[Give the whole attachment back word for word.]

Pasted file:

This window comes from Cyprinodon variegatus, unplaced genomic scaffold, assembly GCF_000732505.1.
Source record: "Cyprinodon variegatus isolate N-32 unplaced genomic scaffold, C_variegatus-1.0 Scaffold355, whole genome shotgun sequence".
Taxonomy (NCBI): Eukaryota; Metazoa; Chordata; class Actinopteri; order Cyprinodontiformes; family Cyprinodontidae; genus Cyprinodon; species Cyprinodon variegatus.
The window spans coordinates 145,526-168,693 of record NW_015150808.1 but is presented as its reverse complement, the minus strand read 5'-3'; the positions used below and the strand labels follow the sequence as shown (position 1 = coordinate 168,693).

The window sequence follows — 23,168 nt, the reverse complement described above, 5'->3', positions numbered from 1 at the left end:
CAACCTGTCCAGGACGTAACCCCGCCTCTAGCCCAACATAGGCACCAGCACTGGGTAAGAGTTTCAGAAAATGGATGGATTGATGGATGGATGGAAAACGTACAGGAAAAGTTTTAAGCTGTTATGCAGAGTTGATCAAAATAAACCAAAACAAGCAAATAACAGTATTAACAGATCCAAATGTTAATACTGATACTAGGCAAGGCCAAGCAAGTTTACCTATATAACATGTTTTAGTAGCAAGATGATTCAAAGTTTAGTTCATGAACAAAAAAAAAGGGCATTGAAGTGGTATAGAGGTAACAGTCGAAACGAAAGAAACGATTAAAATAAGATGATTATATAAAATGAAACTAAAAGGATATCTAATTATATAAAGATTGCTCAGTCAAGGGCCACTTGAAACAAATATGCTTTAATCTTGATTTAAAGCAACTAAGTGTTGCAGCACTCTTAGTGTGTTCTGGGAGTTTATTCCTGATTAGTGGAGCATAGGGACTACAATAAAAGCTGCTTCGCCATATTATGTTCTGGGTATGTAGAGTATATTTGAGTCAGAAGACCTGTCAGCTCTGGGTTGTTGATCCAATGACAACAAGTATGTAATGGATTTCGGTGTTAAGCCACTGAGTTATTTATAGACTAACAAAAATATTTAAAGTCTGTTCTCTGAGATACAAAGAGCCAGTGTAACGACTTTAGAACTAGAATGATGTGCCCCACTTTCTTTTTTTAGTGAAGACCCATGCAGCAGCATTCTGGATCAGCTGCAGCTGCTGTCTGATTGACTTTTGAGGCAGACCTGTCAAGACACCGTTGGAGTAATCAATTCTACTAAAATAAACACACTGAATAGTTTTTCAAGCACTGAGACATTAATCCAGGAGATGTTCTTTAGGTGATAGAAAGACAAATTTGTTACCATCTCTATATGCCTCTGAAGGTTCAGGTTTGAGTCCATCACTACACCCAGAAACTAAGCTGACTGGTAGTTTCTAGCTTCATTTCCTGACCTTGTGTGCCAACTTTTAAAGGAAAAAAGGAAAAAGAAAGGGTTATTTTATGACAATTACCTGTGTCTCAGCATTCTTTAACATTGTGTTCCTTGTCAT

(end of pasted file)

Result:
This window comes from Cyprinodon variegatus, unplaced genomic scaffold, assembly GCF_000732505.1.
Source record: "Cyprinodon variegatus isolate N-32 unplaced genomic scaffold, C_variegatus-1.0 Scaffold355, whole genome shotgun sequence".
Taxonomy (NCBI): Eukaryota; Metazoa; Chordata; class Actinopteri; order Cyprinodontiformes; family Cyprinodontidae; genus Cyprinodon; species Cyprinodon variegatus.
The window spans coordinates 145,526-168,693 of record NW_015150808.1 but is presented as its reverse complement, the minus strand read 5'-3'; the positions used below and the strand labels follow the sequence as shown (position 1 = coordinate 168,693).

The window sequence follows — 23,168 nt, the reverse complement described above, 5'->3', positions numbered from 1 at the left end:
CAACCTGTCCAGGACGTAACCCCGCCTCTAGCCCAACATAGGCACCAGCACTGGGTAAGAGTTTCAGAAAATGGATGGATTGATGGATGGATGGAAAACGTACAGGAAAAGTTTTAAGCTGTTATGCAGAGTTGATCAAAATAAACCAAAACAAGCAAATAACAGTATTAACAGATCCAAATGTTAATACTGATACTAGGCAAGGCCAAGCAAGTTTACCTATATAACATGTTTTAGTAGCAAGATGATTCAAAGTTTAGTTCATGAACAAAAAAAAAGGGCATTGAAGTGGTATAGAGGTAACAGTCGAAACGAAAGAAACGATTAAAATAAGATGATTATATAAAATGAAACTAAAAGGATATCTAATTATATAAAGATTGCTCAGTCAAGGGCCACTTGAAACAAATATGCTTTAATCTTGATTTAAAGCAACTAAGTGTTGCAGCACTCTTAGTGTGTTCTGGGAGTTTATTCCTGATTAGTGGAGCATAGGGACTACAATAAAAGCTGCTTCGCCATATTATGTTCTGGGTATGTAGAGTATATTTGAGTCAGAAGACCTGTCAGCTCTGGGTTGTTGATCCAATGACAACAAGTATGTAATGGATTTCGGTGTTAAGCCACTGAGTTATTTATAGACTAACAAAAATATTTAAAGTCTGTTCTCTGAGATACAAAGAGCCAGTGTAACGACTTTAGAACTAGAATGATGTGCCCCACTTTCTTTTTTTAGTGAAGACCCATGCAGCAGCATTCTGGATCAGCTGCAGCTGCTGTCTGATTGACTTTTGAGGCAGACCTGTCAAGACACCGTTGGAGTAATCAATTCTACTAAAATAAACACACTGAATAGTTTTTCAAGCACTGAGACATTAATCCAGGAGATGTTCTTTAGGTGATAGAAAGACAAATTTGTTACCATCTCTATATGCCTCTGAAGGTTCAGGTTTGAGTCCATCACTACACCCAGAAACTAAGCTGACTGGTAGTTTCTAGCTTCATTTCCTGACCTTGTGTGCCAACTTTTAAAGGAAAAAAGGAAAAAGAAAGGGTTATTTTATGACAATTACCTGTGTCTCAGCATTCTTTAACATTGTGTTCCTTGTCAT